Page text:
By: Domen Mezeg / Nova24tv
In Slovenia, we are witnessing the ease of slandering with “fascism”. Professor of FDV Stanković recently compared folk music to “fascistoidness” for Val 202. Miheljak came to his aid through a column in Mladina. Such labelling, of symbols associated with the nation and the homeland, is certainly not accidental, much less justified. In the background, there is usually a struggle to preserve the old social climate, and consequently privileges and positions. What is even more frightening, they herald an uncompromising struggle against the democratic forces. Professor Borut Rončević told Miheljak the following: “In the column, Miheljak listed by name some of those that will have to be faced uncompromisingly… Radical leftists are becoming more and more obsessed.”
President Borut Pahor recently pointed out the lightness of the abuse of the word “fascism”: “This insult, which has become kind of quite commonplace, especially with fascism, with things that have been horrible in our history and our parents and grandparents have horrible memories with that. By doing this,… we seem to be serving ourselves in discussions without being aware of what we are actually saying.” It seems that the criticism is more than intended for FDV professor Dr Peter Stanković, who stated the following for Val 202: “There is nothing wrong with traditional companies. However, traditional values in a modern context can be problematic for a variety of reasons. People who listen to this music live in this world and think in a very uniform way: one value, one nation – at some point they will only need one more leader, and we will be where we do not want to be.
We can see that politics with more autocratic tendencies appropriates, supports, uses, and exploits this music, not only in Slovenia. I do not want to say that this music is autocratic, fascistic, but with its simple, unambiguous, uniform world, it is very ready for such appropriations.” In a column in the ultra-leftist weekly Mladina, his academic colleague Vlado Miheljak defended him. In his work, he could not miss the various bureks, the cultural borders of the Balkans, his burden with the character and work of Janez Janša (or his honorary doctorate from Pristina), etc. A little more attention deserves the confrontation with the newspaper Slovenske novice and the journalist Igor Pirkovič, who tried to stand their ground by slandering folk music.
Both professors in question certainly did not experience the horrors of fascism on their own skin (otherwise they would not be so easily entangled with such a vocabulary). Miheljak, for example, with “mussolinisation” and even imaginary “dejanševisation” (given the real situation in social subsystems, the term “dekučanisation” would be more appropriate, if we are already descending to this level…). The gentlemen from the FDV did not taste national oppression, famine, camps, torture, and war. That is why their vehement use of this kind of vocabulary seems surprising. We could hear such vocabulary from the former party leader Milan Kučan, who in 1988 compared workers who fought for independence and democracy with fascists. In 2022, he continued his observations in Dražgoše, which borders on political schizophrenia.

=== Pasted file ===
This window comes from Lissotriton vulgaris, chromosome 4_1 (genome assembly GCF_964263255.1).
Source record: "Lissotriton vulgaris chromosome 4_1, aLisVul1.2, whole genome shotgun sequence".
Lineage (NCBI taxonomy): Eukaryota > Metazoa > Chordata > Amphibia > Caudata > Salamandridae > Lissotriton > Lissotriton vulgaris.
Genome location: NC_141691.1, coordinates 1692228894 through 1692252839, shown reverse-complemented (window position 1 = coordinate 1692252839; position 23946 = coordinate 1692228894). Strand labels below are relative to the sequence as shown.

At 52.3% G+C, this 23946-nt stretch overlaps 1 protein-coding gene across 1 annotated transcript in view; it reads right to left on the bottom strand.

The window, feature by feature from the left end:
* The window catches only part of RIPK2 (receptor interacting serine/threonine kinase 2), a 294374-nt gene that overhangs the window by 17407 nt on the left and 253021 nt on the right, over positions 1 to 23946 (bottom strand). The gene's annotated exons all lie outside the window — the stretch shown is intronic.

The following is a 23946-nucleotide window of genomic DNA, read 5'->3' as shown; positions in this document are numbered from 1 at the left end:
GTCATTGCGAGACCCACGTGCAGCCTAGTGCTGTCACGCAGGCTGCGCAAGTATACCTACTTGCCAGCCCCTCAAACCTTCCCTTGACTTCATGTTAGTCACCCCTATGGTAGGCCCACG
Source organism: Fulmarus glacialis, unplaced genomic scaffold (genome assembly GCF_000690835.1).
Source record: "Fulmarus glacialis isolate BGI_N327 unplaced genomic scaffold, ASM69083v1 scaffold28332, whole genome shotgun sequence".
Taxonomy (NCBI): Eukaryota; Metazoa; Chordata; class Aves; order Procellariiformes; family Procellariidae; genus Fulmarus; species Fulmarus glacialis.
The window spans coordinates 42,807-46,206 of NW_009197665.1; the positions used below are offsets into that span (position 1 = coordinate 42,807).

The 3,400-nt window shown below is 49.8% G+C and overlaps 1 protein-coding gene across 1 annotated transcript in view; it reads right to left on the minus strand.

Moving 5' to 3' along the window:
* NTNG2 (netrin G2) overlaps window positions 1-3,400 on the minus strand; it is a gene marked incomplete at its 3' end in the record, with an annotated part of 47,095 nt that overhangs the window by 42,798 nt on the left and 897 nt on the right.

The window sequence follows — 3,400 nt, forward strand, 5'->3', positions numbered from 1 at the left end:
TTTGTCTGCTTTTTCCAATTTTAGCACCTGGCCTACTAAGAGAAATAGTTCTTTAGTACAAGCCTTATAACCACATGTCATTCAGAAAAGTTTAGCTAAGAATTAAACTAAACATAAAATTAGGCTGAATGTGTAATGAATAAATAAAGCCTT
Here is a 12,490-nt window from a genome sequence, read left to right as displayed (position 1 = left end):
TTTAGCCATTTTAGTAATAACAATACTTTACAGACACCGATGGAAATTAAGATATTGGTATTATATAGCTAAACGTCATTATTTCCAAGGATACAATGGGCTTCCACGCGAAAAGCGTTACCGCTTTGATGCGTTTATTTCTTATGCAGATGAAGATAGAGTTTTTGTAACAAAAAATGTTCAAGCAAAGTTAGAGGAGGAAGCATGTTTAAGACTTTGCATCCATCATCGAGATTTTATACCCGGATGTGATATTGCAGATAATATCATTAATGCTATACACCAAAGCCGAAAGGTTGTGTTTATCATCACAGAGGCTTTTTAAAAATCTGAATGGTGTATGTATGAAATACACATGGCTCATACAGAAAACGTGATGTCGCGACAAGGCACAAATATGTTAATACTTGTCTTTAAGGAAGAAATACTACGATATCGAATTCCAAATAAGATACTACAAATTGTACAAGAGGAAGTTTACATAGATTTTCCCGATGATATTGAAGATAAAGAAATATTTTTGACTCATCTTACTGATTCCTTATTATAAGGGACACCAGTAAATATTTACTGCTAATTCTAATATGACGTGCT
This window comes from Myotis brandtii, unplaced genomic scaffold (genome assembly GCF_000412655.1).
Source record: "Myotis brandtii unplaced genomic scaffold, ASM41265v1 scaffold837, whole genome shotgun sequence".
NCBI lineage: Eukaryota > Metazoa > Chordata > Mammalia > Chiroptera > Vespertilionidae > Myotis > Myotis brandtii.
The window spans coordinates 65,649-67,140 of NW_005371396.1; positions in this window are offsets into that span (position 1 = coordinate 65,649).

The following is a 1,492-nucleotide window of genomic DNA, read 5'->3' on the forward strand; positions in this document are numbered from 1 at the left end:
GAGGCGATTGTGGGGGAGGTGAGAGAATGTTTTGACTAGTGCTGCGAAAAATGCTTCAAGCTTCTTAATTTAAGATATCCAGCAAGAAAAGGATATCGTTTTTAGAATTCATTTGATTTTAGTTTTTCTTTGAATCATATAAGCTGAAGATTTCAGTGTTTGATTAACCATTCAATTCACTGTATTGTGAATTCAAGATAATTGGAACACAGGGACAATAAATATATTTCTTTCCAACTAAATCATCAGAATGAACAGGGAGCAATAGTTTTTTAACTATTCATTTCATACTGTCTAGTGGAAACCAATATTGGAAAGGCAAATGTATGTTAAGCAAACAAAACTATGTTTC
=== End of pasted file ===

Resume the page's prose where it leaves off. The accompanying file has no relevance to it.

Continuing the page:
The weekly Mladina parasitises on the costs of patients
The communist Romanian dictator Nicolae Ceaușescu did the same, but then ended badly. He was judged by the people, put in front of a wall, and shot. When someone without a hint of respect for the real victims of fascism uses these base words, we can know that it is something completely different. Usually, there is a fear of losing various bonuses and social positions acquired through the party (or blood) line. It is about maintaining a social climate that underestimates ambition and real success. It is a desire to parasitise at the expense of taxpayers. And Mladina, for which Miheljak writes, is part of a transitional parasitic system. It is powered by mafia deals in healthcare, through vascular splints, and so on.
At the same time, the memory leads us to controversial companies abroad and to the Parallel Mechanism, about which economist Rado Pezdir writes. It is a combination of the work of academic circles, civil society (Metelkova 6), the judiciary, the prosecutor’s office, the media, etc. However, we must know that not only ambition and honest work are enough for the successful development of a society, but also belonging to the local environment, province, country, and nation. The positive attitude of individuals towards these entities increases concern for them. And the greater the concern, the greater the personal input. Even private property is valued differently than public property. And if folk music awakens in people positive feelings of belonging that strengthen their connection with the local community, their awareness and care, then it is more than welcome, even necessary.